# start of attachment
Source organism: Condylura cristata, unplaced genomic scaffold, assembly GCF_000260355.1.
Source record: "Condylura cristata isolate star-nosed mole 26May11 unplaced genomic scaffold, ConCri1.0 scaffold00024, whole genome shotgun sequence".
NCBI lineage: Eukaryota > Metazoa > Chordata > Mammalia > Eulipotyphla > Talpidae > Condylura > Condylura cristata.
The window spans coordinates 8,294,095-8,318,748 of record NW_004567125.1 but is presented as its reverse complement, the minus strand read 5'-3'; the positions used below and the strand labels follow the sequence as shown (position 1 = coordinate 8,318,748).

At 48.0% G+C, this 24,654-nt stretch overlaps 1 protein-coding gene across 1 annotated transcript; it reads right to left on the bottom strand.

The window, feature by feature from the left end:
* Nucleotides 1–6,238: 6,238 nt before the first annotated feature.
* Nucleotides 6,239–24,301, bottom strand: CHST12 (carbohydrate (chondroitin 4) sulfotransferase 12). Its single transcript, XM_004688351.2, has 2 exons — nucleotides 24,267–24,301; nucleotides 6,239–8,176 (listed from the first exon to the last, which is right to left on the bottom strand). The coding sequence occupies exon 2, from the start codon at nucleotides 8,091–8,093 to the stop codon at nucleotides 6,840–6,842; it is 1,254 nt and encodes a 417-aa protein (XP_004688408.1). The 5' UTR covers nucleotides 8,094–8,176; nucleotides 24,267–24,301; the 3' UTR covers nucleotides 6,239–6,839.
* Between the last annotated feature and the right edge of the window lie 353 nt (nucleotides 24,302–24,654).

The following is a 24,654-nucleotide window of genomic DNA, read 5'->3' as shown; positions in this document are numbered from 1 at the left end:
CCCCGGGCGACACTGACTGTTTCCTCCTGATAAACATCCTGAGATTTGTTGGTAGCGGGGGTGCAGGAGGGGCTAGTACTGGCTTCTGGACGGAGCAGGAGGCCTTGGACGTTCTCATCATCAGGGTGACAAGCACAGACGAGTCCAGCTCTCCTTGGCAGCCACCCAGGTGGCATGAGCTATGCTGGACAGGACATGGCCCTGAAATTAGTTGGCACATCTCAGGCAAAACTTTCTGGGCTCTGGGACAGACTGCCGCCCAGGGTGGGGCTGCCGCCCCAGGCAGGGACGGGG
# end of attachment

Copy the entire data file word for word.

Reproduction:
Source organism: Condylura cristata, unplaced genomic scaffold, assembly GCF_000260355.1.
Source record: "Condylura cristata isolate star-nosed mole 26May11 unplaced genomic scaffold, ConCri1.0 scaffold00024, whole genome shotgun sequence".
NCBI lineage: Eukaryota > Metazoa > Chordata > Mammalia > Eulipotyphla > Talpidae > Condylura > Condylura cristata.
The window spans coordinates 8,294,095-8,318,748 of record NW_004567125.1 but is presented as its reverse complement, the minus strand read 5'-3'; the positions used below and the strand labels follow the sequence as shown (position 1 = coordinate 8,318,748).

At 48.0% G+C, this 24,654-nt stretch overlaps 1 protein-coding gene across 1 annotated transcript; it reads right to left on the bottom strand.

The window, feature by feature from the left end:
* Nucleotides 1–6,238: 6,238 nt before the first annotated feature.
* Nucleotides 6,239–24,301, bottom strand: CHST12 (carbohydrate (chondroitin 4) sulfotransferase 12). Its single transcript, XM_004688351.2, has 2 exons — nucleotides 24,267–24,301; nucleotides 6,239–8,176 (listed from the first exon to the last, which is right to left on the bottom strand). The coding sequence occupies exon 2, from the start codon at nucleotides 8,091–8,093 to the stop codon at nucleotides 6,840–6,842; it is 1,254 nt and encodes a 417-aa protein (XP_004688408.1). The 5' UTR covers nucleotides 8,094–8,176; nucleotides 24,267–24,301; the 3' UTR covers nucleotides 6,239–6,839.
* Between the last annotated feature and the right edge of the window lie 353 nt (nucleotides 24,302–24,654).

The following is a 24,654-nucleotide window of genomic DNA, read 5'->3' as shown; positions in this document are numbered from 1 at the left end:
CCCCGGGCGACACTGACTGTTTCCTCCTGATAAACATCCTGAGATTTGTTGGTAGCGGGGGTGCAGGAGGGGCTAGTACTGGCTTCTGGACGGAGCAGGAGGCCTTGGACGTTCTCATCATCAGGGTGACAAGCACAGACGAGTCCAGCTCTCCTTGGCAGCCACCCAGGTGGCATGAGCTATGCTGGACAGGACATGGCCCTGAAATTAGTTGGCACATCTCAGGCAAAACTTTCTGGGCTCTGGGACAGACTGCCGCCCAGGGTGGGGCTGCCGCCCCAGGCAGGGACGGGG